I was going to use the word muse instead of inspiration but it would be the wrong word choice. So typical of us Shivvers’ who have a tendency to chop up the English language. Let’s stay on track about the mannequin legs, which initially resided in my aunt’s Glencoe artist’s studio. They’re the bottoms of a woman’s torso just leaning against a wall. I took a fancy to them. One afternoon, after I moved to Evanston a few miles from Glencoe right out of college, my aunt showed up at my place with them under her arms. They were now mine.
Up until this moment in 1991, I was custom painting jean jackets. As the legs took up a two-year residency, a subtle idea bounced in my head about dressing them up in jeans and painting them. It was another one of my far-fetched ideas but painting something on a form was a cool idea. It would help in working out the blind spot issues I came across in painting jackets which were stapled to a plywood board. Those areas wouldn’t reveal themselves until I pried the jacket off said board.
One night, for no apparent reason at all, I grabbed a couple floodlights, also donated to me by my aunt, and some fabric paints. I dug through my U2 cd collection and found creative inspiration in some cover art from one of the discs. I threw a pair of jeans on the legs, having no idea where this was going except for possibly cool, and began to paint from the bottom of the pant leg up to the knees.
As I came to a juncture of what to paint in the crotch, I had to sit back and think of what would make the most impact. I decided to brand them with the band, U2 for the crotch and Actung Baby for the butt. It made perfect sense from this graphic designer. I took the handwritten scrawl of Achtung Baby from the album cover and threw it into my opaque projector. I splayed the type just so on the crotch to fit and be legible. I turned off the floodlights and traced the graphic with the hum of the projector breaking the room’s silence. I filled in the areas with white paint. As the letters took shape, I was getting itchy to wear them. I grabbed a hair dryer and forced the paint to dry a little quicker. I touched the white area with my finger. It was dry enough for me to throw them on and I did.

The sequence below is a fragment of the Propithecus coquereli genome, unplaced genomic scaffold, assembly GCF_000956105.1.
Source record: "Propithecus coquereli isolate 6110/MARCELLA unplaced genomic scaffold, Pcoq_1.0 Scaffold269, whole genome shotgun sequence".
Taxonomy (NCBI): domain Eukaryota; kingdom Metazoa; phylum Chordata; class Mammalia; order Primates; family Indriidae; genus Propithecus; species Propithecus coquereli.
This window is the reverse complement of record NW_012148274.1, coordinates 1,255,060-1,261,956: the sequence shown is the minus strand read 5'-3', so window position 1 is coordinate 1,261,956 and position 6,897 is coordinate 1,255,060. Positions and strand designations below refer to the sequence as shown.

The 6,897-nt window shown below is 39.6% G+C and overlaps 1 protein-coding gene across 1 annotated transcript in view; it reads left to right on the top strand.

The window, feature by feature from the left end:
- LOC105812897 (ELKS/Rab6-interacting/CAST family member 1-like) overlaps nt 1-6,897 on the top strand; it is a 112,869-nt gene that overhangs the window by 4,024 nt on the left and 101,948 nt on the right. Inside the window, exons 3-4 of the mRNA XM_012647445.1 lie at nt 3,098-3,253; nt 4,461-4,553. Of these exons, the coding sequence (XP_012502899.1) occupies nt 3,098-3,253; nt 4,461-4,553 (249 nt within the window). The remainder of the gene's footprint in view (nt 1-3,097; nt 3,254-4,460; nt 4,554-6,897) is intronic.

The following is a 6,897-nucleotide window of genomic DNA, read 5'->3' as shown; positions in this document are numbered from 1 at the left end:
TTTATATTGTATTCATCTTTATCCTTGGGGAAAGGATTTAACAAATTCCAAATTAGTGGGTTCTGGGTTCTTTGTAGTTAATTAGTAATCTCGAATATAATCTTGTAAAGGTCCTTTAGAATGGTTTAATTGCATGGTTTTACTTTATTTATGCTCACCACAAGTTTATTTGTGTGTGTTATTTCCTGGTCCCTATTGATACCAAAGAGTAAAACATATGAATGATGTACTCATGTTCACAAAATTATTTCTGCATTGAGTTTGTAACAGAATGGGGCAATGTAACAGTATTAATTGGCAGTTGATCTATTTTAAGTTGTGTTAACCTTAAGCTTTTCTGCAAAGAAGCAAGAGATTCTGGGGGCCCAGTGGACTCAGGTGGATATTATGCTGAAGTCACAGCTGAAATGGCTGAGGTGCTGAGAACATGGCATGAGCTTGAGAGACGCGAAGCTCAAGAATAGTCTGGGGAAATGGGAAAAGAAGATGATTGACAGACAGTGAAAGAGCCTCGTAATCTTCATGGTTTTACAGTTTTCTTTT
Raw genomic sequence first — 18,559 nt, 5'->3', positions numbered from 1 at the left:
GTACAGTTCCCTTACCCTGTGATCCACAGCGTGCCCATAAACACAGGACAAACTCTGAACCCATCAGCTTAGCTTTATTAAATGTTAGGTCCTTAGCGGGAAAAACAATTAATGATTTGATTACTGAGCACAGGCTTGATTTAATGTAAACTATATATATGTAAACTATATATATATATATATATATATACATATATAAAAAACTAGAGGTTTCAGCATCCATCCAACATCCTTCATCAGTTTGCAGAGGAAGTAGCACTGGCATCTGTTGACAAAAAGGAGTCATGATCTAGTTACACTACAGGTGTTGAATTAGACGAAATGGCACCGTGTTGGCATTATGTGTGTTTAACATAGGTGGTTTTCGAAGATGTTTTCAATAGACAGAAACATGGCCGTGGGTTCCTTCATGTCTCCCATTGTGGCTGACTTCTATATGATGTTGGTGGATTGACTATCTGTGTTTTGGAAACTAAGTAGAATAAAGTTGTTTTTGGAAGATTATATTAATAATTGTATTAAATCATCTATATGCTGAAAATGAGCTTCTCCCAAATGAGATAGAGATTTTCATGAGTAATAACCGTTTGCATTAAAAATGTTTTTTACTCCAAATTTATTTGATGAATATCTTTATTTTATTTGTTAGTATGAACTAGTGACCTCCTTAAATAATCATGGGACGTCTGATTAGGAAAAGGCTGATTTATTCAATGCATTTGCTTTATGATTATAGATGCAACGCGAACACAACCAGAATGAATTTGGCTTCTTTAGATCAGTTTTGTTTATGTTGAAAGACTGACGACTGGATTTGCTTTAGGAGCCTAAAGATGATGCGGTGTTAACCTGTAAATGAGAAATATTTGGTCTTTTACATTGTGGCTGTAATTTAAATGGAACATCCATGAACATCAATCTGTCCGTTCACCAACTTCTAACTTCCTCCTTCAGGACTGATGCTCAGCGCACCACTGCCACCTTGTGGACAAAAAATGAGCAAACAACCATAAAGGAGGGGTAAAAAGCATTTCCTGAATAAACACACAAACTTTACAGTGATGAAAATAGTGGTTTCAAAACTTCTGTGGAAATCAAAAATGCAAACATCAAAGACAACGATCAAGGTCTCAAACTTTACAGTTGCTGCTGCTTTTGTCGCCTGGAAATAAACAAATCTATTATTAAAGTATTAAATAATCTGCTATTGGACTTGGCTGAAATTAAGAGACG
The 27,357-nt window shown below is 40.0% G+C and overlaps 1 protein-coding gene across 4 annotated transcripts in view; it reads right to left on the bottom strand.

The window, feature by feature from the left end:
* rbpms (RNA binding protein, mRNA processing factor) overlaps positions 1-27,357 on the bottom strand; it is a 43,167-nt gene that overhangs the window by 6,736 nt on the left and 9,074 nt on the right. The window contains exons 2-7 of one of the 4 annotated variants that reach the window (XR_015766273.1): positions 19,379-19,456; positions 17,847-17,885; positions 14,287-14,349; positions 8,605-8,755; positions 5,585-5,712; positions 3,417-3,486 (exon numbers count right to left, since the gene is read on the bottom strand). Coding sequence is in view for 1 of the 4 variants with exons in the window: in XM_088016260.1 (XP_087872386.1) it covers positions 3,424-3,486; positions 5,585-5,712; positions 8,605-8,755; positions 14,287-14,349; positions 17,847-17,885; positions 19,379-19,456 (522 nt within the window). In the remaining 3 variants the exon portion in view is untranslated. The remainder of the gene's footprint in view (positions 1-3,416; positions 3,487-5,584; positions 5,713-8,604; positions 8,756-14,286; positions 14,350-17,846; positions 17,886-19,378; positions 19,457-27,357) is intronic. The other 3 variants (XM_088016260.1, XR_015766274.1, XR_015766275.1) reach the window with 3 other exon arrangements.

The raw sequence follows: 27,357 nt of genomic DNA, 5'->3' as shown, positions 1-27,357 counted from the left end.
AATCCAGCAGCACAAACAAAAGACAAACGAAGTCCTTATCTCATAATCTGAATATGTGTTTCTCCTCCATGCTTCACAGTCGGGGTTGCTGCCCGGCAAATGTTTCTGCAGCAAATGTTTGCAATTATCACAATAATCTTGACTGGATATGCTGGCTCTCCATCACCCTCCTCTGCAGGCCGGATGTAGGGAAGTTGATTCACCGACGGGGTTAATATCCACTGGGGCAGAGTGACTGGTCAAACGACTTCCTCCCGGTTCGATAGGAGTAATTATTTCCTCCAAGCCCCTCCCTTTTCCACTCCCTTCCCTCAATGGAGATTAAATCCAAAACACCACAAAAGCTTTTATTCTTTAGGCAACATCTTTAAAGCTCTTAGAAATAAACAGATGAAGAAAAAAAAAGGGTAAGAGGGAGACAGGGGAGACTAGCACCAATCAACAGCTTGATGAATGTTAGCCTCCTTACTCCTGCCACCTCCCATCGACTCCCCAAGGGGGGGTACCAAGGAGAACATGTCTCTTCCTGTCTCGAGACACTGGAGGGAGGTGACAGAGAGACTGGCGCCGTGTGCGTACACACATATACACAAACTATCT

Wow, the paint shrunk the jeans and they were tight! I had to sunk in my stomach to get them on. Sadly, I had no full-length mirror to see what I had just created but if I stood as far away as I could from the mirror above my sink in the bathroom, I could get the idea. Bitchin. Now they had to dry so I could wear them. Within days, I was wearing them on the streets of Chicago and stopping traffic.
In hindsight, I don’t remember when I exactly painted the jeans but I think it was in the spring of 1993. That summer, U2 would be taking the ZOO TV tour outdoors across Europe in promotion of their album Zooropa. The tour would end in Dublin and as it did so, I thought now was my chance to send the band my work. I had done it once before with no avail because I sent slides. BORING. This time, I said screw it. In a DHL bag the jeans went and off to the Edge in Dublin. I chose him of all band members because he wore these funked up sequined jeans on stage and I thought he would be responsive. I was shocked, as it is documented in the book, by the response I received when I called band management shortly after the Dublin show in August of 1993. My heart came out of my chest when I was asked to put a package of custom work together in order to further discuss my idea.
In 2001, I brought the jacket with me to U2’s hotel. Bono recognized it immediately and hung it up above us with his two hands for a better view. Once he saw what he was autographing, he gladly grabbed my pen and wrote Bono on your back 2001. (If you go into the gallery, it is the lead image.) Subsequently, I got Adam and Edge to sign as well that day. Sadly, I lost my Sharpie as Larry approached me. He’s the hardest of the band members’ autographs to get and his name doesn’t appear on the jacket but the validation from Bono remains with me as the mannequin legs have long since made an exit from my life.